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Naureen Karachiwalla, University of Oxford Albert Park, HKUST

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Teachers are central to the learning process Often undermotivated in developing countries Exclusive focus on incentive pay (bonuses) China ideal case to study use of promotions to provide incentivessophisticated system, good performance Incentives for civil servants, puzzle of governance and rapid growth in China? Empirical evidence on promotion incentives Previous evidence mostly on use of incentives (by studying wage patterns) in US companies Little direct evidence on effort/performance (Gibbs, 1995; Campbell 2008, Kwon 2006)

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Motivations Promotion of teachers in China Data Model of Promotions as Incentives Empirical model Results Conclusion

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Four ranks in both primary and middle school To apply for a promotion, need: To wait a certain number of years (depending on education) Favourable annual evaluation scores (one excellent or two good) in the last 5 years Promotion depends on the number of spaces available in a township Wages are higher at higher rank levels

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Average salary Standard deviationIncrease Primary 2974.15261.23- Primary 11289.63230.1932.4% Primary high1511.27271.4817.2% Middle 31015.87235.4- Middle 21270.69229.7925.1% Middle 11534.88233.4620.8% Middle high1865.62263.5421.5%

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Annual evaluations on a four point scale: excellent, good, pass, fail. Set proportions. Based on four criteria: student test scores, attendance, preparation and attitude. Committee chooses weights. Classroom observation, questionnaires to teachers and students, principal reports. Points for each component. Points added, teachers are ranked. Top 10% get excellent, next 10% get good scores. Rest get a pass. Results of excellent and good evaluation scores announced at annual meetings

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Criteria Mean percentage weightStandard deviation Attitude23.22 %10.57 Preparation29.45 %11.39 Attendance13.16 %5.82 Tests Scores34.17 %15.59

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Gansu Survey of Children and Families (GSCF), focussed on rural schools 3 waves, we use 2007. Child, teacher, principal etc. Sampled 100 villages in 42 townships in 20 counties Sampled the main primary and middle school in each village Sample of 2,350 teachers

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Primary 2Primary 1 Primary highMiddle 3Middle 2Middle 1 Middle high Number of teachers Total 16355335413352528113 Female 58%45%25%49%37%17%15% Basic characteristics Average Age 28.336.74826.832.340.647.2 Average Years teaching 716.327.6410.119.727.6 Years of education 12.4212.212.0213.8213.6313.0514.14 Number of teachers competing Number of teachers (in the township for Primary school, in the school for Middle school) 1242191483342223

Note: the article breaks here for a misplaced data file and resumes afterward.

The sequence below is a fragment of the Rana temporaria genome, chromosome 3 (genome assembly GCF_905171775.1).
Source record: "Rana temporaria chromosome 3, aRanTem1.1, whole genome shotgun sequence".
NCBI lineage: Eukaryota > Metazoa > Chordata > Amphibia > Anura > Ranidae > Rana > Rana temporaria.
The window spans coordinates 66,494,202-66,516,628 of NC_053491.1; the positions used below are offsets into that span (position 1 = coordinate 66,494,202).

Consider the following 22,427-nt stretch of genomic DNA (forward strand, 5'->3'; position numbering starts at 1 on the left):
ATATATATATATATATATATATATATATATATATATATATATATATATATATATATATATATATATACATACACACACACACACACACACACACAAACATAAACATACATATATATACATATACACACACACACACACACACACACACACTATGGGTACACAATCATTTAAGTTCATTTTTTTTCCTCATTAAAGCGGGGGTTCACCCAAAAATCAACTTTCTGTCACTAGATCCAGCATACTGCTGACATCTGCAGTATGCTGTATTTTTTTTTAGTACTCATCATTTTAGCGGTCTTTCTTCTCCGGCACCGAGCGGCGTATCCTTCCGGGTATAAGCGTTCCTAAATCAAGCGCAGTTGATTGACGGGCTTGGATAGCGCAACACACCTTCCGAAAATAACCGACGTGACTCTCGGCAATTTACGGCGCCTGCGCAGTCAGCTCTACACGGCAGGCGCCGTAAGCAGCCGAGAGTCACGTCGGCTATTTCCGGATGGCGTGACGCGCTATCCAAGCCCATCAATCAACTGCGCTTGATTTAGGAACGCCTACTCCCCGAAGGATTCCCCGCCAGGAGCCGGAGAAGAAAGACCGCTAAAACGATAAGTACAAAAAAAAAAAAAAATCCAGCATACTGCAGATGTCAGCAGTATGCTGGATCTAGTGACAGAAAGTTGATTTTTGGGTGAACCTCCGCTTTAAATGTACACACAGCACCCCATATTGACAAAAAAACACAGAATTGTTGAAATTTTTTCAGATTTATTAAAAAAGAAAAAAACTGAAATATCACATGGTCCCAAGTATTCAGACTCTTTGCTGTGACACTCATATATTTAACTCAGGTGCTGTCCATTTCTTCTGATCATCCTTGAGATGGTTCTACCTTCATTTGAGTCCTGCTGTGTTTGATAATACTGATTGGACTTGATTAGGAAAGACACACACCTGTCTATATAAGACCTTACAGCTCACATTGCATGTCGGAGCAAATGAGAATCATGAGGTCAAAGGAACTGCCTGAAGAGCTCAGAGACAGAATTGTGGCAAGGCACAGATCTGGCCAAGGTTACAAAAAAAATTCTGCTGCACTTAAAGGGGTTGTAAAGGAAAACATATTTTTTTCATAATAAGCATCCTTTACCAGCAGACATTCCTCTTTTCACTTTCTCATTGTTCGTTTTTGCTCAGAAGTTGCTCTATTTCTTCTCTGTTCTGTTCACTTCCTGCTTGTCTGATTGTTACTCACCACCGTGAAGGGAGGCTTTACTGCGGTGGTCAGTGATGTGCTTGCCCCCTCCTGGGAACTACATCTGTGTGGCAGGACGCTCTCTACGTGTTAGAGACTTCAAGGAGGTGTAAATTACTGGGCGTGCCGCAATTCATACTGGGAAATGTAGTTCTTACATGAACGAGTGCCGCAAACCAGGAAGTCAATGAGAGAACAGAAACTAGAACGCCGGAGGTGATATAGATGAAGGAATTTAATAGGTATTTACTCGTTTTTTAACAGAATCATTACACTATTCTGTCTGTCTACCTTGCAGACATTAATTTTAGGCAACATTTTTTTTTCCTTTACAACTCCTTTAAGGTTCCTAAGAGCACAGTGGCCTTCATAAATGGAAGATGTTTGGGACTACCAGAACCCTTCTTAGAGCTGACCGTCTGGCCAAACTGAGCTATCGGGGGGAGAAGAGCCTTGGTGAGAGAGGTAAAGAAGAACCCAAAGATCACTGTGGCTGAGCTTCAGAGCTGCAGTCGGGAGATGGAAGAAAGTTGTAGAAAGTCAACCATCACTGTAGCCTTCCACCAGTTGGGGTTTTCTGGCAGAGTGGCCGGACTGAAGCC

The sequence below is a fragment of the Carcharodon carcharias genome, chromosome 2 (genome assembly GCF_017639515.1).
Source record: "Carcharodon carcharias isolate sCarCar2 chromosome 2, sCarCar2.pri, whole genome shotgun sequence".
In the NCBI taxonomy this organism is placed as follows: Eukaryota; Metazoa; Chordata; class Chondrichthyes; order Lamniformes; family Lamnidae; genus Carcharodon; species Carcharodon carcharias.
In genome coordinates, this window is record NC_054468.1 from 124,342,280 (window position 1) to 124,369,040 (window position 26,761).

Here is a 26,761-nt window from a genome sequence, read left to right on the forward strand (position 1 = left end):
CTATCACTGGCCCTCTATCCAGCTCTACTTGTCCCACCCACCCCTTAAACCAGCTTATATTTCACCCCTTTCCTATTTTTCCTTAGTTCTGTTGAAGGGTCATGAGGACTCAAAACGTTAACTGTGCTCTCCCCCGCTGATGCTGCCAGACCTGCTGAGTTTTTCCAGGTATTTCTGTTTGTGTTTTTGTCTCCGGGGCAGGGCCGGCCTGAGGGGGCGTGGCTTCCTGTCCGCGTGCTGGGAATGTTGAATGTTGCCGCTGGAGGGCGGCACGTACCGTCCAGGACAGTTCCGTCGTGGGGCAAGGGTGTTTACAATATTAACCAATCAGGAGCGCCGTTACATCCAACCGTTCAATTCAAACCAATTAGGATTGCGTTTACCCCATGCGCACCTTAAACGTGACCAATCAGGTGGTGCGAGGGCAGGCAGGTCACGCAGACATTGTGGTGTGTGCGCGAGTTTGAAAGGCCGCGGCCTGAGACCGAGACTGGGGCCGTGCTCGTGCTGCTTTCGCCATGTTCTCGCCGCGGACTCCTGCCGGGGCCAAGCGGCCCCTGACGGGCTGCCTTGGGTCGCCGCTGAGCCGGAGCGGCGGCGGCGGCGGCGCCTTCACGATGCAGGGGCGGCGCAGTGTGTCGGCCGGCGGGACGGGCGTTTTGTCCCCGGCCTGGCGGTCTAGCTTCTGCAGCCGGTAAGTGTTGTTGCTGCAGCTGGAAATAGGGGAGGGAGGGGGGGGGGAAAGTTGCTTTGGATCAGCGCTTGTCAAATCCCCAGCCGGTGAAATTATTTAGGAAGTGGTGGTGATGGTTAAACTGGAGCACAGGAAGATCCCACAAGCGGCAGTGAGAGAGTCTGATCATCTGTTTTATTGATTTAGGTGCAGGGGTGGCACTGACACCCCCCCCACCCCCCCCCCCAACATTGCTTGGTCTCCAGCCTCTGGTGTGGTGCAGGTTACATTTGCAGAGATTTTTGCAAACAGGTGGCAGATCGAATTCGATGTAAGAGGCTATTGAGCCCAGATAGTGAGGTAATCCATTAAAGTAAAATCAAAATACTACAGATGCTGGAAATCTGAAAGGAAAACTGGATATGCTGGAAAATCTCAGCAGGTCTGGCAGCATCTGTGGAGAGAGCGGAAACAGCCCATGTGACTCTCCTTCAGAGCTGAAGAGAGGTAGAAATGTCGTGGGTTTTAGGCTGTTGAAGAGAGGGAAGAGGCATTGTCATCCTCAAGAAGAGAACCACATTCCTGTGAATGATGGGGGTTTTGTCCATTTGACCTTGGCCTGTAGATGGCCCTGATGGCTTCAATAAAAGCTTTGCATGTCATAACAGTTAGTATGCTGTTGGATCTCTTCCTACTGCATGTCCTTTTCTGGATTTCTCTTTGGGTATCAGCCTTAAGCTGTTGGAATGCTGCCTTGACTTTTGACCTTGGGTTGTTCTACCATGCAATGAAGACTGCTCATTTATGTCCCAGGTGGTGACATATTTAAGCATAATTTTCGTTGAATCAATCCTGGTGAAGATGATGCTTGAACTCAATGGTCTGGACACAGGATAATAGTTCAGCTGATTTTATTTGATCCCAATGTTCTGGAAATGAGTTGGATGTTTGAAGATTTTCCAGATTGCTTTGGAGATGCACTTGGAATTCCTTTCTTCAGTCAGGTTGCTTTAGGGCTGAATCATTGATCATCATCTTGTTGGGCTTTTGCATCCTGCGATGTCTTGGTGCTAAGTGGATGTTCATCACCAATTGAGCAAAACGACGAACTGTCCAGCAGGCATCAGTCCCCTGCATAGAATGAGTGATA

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Promotions as tournaments, Lazear and Rosen (1981). Wage gap that can induce first best effort exists. Macleod and Malcolmson (1988) model of skill and effort as private information. Employees sort into ranks according to ability. Fairburn and Malcolmson (1994) sorting into different jobs. Promotions can be made incentive compatible. Gibbs (1989) multi-person tournaments with heterogeneous competitors. Predictions on ability, number of competitors, time after promotion, beliefs on ability etc.

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School offers promotions, teachers hired in lowest rank, n teachers compete for k promotion slots at each rank level School offers ΔEU (W 2 - W 1 )*tenure after promotion Teachers have different skill, s with B(s) and b(s), E(s)=0 Cost of effort (e) is C(e) where C, C >0 p(e, s, e) is probability of promotion

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Teacher solves: First order condition: dp/de is marginal probability of promotion (MPE)

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q i = s i + e i + π i where π i = ε i + μ, CDF R(q) PDF r(q) E(π i )=E(ε i )=E(μ)=0, CDF F(ε), PDF f(ε) Probability teacher i beats teacher g: pr(q i > q g ) = pr(e i + s i + ε i + μ > e g + s g + ε g + μ) = pr(e g + s g + ε g + < e i + s i + ε i ) = R(e i + s i + ε i ) Probability of promotion: